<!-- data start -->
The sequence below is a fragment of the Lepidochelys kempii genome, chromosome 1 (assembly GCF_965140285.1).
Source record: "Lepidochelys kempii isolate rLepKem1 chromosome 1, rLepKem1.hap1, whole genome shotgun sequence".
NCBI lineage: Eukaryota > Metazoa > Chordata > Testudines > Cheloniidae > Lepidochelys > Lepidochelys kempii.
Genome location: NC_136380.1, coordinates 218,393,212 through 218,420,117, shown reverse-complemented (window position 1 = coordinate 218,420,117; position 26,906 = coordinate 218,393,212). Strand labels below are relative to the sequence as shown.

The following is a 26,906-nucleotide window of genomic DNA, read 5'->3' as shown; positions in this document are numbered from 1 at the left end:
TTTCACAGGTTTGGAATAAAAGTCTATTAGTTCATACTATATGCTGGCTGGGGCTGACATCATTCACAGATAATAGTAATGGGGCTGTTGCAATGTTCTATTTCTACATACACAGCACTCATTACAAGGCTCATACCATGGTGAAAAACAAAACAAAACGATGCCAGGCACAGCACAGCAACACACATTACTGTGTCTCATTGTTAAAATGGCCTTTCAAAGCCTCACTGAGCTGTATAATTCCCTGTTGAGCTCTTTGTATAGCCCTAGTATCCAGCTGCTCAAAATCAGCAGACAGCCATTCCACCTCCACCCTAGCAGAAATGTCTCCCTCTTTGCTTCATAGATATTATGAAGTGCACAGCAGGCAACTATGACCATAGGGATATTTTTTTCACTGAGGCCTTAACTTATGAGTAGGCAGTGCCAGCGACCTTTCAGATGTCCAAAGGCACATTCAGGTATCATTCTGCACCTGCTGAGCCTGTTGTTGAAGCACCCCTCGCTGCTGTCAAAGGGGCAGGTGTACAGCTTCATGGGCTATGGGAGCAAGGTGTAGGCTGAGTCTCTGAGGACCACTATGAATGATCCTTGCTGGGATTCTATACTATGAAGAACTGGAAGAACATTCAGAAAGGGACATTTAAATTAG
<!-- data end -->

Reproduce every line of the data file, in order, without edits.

The sequence below is a fragment of the Lepidochelys kempii genome, chromosome 1 (assembly GCF_965140285.1).
Source record: "Lepidochelys kempii isolate rLepKem1 chromosome 1, rLepKem1.hap1, whole genome shotgun sequence".
NCBI lineage: Eukaryota > Metazoa > Chordata > Testudines > Cheloniidae > Lepidochelys > Lepidochelys kempii.
Genome location: NC_136380.1, coordinates 218,393,212 through 218,420,117, shown reverse-complemented (window position 1 = coordinate 218,420,117; position 26,906 = coordinate 218,393,212). Strand labels below are relative to the sequence as shown.

The following is a 26,906-nucleotide window of genomic DNA, read 5'->3' as shown; positions in this document are numbered from 1 at the left end:
TTTCACAGGTTTGGAATAAAAGTCTATTAGTTCATACTATATGCTGGCTGGGGCTGACATCATTCACAGATAATAGTAATGGGGCTGTTGCAATGTTCTATTTCTACATACACAGCACTCATTACAAGGCTCATACCATGGTGAAAAACAAAACAAAACGATGCCAGGCACAGCACAGCAACACACATTACTGTGTCTCATTGTTAAAATGGCCTTTCAAAGCCTCACTGAGCTGTATAATTCCCTGTTGAGCTCTTTGTATAGCCCTAGTATCCAGCTGCTCAAAATCAGCAGACAGCCATTCCACCTCCACCCTAGCAGAAATGTCTCCCTCTTTGCTTCATAGATATTATGAAGTGCACAGCAGGCAACTATGACCATAGGGATATTTTTTTCACTGAGGCCTTAACTTATGAGTAGGCAGTGCCAGCGACCTTTCAGATGTCCAAAGGCACATTCAGGTATCATTCTGCACCTGCTGAGCCTGTTGTTGAAGCACCCCTCGCTGCTGTCAAAGGGGCAGGTGTACAGCTTCATGGGCTATGGGAGCAAGGTGTAGGCTGAGTCTCTGAGGACCACTATGAATGATCCTTGCTGGGATTCTATACTATGAAGAACTGGAAGAACATTCAGAAAGGGACATTTAAATTAG